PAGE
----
Working out, while painful, is usually quite safe if you respect a few basic rules:
- Use good form
- Warm up and stretch
- Don’t handle loads your joints and/or muscles are not ready for
- Allow yourself adequate recovery between sessions
If you are doing all of the above (you should be, these are baked in to the Q15 program) than it is safe to sometimes push through the pain, even when your body tells you to stop!
The problem with creating an exercise plan to follow is that sometimes things are unnecessarily limiting. If I tell you to do 5 sets of 10 squats, what if that is not enough? Mentally, you will get those 10 reps and feel like it’s time to stop; doing one extra rep seems like unnecessary work. You never really find out what you are capable of doing that way!
Every once and a while, it is good to test yourself. Take the number of reps you are aiming for and double it! Make that number your new goal, and when you reach it, see if you can do even more. These numbers are often just an illusion, and you may find out that you are capable of doing much more than you thought.
“Can I do just one more rep?”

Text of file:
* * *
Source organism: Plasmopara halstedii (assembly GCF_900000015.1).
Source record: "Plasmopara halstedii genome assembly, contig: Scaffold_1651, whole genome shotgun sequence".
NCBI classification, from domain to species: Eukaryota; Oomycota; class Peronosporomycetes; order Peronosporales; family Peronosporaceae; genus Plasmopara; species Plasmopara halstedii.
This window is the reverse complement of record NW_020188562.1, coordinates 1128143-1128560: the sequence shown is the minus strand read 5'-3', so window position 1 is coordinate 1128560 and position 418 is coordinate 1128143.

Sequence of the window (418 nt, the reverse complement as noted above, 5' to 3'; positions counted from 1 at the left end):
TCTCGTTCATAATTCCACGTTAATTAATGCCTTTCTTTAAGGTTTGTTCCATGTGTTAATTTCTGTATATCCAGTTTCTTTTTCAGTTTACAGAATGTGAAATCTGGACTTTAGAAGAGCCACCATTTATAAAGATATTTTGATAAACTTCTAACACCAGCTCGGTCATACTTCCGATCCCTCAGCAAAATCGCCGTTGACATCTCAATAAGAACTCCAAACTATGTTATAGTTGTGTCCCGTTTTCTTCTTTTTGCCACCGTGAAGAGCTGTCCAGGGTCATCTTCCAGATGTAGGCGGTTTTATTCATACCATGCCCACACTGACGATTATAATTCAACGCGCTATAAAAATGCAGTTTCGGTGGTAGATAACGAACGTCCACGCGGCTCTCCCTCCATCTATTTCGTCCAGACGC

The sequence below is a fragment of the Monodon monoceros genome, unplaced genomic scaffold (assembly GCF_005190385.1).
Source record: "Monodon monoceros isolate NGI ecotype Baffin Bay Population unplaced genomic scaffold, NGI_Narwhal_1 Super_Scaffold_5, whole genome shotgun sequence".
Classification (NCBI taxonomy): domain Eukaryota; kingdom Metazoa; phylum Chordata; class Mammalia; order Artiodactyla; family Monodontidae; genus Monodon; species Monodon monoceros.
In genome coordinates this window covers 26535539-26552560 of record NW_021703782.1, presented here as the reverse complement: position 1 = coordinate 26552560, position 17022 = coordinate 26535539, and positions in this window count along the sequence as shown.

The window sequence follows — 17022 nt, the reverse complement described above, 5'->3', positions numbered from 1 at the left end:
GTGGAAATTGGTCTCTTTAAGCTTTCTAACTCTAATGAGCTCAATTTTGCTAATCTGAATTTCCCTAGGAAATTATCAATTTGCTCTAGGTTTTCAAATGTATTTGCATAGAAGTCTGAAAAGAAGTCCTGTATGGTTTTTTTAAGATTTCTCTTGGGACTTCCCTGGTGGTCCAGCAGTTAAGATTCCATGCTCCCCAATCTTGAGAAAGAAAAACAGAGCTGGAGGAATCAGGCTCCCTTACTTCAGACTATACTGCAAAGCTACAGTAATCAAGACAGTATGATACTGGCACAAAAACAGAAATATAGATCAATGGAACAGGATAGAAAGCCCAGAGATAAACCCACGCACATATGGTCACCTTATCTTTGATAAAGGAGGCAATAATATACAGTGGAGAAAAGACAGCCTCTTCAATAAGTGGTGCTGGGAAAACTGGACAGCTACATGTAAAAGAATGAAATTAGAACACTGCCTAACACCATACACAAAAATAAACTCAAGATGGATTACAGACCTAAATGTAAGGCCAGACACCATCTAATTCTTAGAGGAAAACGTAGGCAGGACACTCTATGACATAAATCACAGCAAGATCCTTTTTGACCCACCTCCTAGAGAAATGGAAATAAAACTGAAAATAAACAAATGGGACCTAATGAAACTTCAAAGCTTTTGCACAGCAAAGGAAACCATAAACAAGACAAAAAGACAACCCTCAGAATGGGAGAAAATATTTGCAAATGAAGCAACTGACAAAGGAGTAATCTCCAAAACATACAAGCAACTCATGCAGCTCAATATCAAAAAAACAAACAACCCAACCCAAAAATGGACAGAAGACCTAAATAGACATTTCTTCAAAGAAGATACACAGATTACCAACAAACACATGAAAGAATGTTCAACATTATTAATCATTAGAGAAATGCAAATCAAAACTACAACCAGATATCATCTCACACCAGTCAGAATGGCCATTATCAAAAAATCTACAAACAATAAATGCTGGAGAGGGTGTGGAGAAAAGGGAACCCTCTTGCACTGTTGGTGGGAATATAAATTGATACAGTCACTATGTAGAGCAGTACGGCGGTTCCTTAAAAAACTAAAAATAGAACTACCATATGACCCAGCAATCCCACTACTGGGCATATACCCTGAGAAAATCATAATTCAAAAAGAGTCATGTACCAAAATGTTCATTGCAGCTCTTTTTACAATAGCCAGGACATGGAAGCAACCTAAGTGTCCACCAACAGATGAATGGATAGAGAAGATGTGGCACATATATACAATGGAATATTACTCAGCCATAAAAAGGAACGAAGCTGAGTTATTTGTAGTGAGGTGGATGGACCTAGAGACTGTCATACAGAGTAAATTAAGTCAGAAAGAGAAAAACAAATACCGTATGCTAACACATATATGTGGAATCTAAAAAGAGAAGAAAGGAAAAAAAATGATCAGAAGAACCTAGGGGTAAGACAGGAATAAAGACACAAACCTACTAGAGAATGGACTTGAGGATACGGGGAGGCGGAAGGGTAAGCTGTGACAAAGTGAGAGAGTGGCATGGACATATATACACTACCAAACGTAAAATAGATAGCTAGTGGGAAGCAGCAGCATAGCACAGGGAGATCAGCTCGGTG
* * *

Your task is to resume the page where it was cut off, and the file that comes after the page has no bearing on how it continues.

This question is the trick to getting yourself to break through plateaus and keep going through pain. Think of it like walking. Put one foot in front of the other, and stop when you get there. Just think about doing one more rep at a time until you hit your goal. Can you do one more rep? You will often find the answer is YES, and you can keep going to 20 reps and sometimes well past that too.
Ignore the pain for a short time, and just focus on this binary question. “Can I do one more rep?” If the answer is yes, just do it. If the answer is no, ask yourself if you honestly cannot complete another rep or are you just responding out of fear of causing more pain. Remember this type of pain is relatively safe and you are not going to die by doing one more rep.
Don’t be a slave to fear, especially about the fear of physical pain that is keeping you from meeting your potential. There is plenty to fear in life, but the temporary pain of exercise is not one of these things!
In fact, you should fear the opposite: A painless comfortable existence where you pass through life never testing yourself, always afraid of discomfort or failure. Such a life leads to the kind of regret that is far worse than any physical pain could be.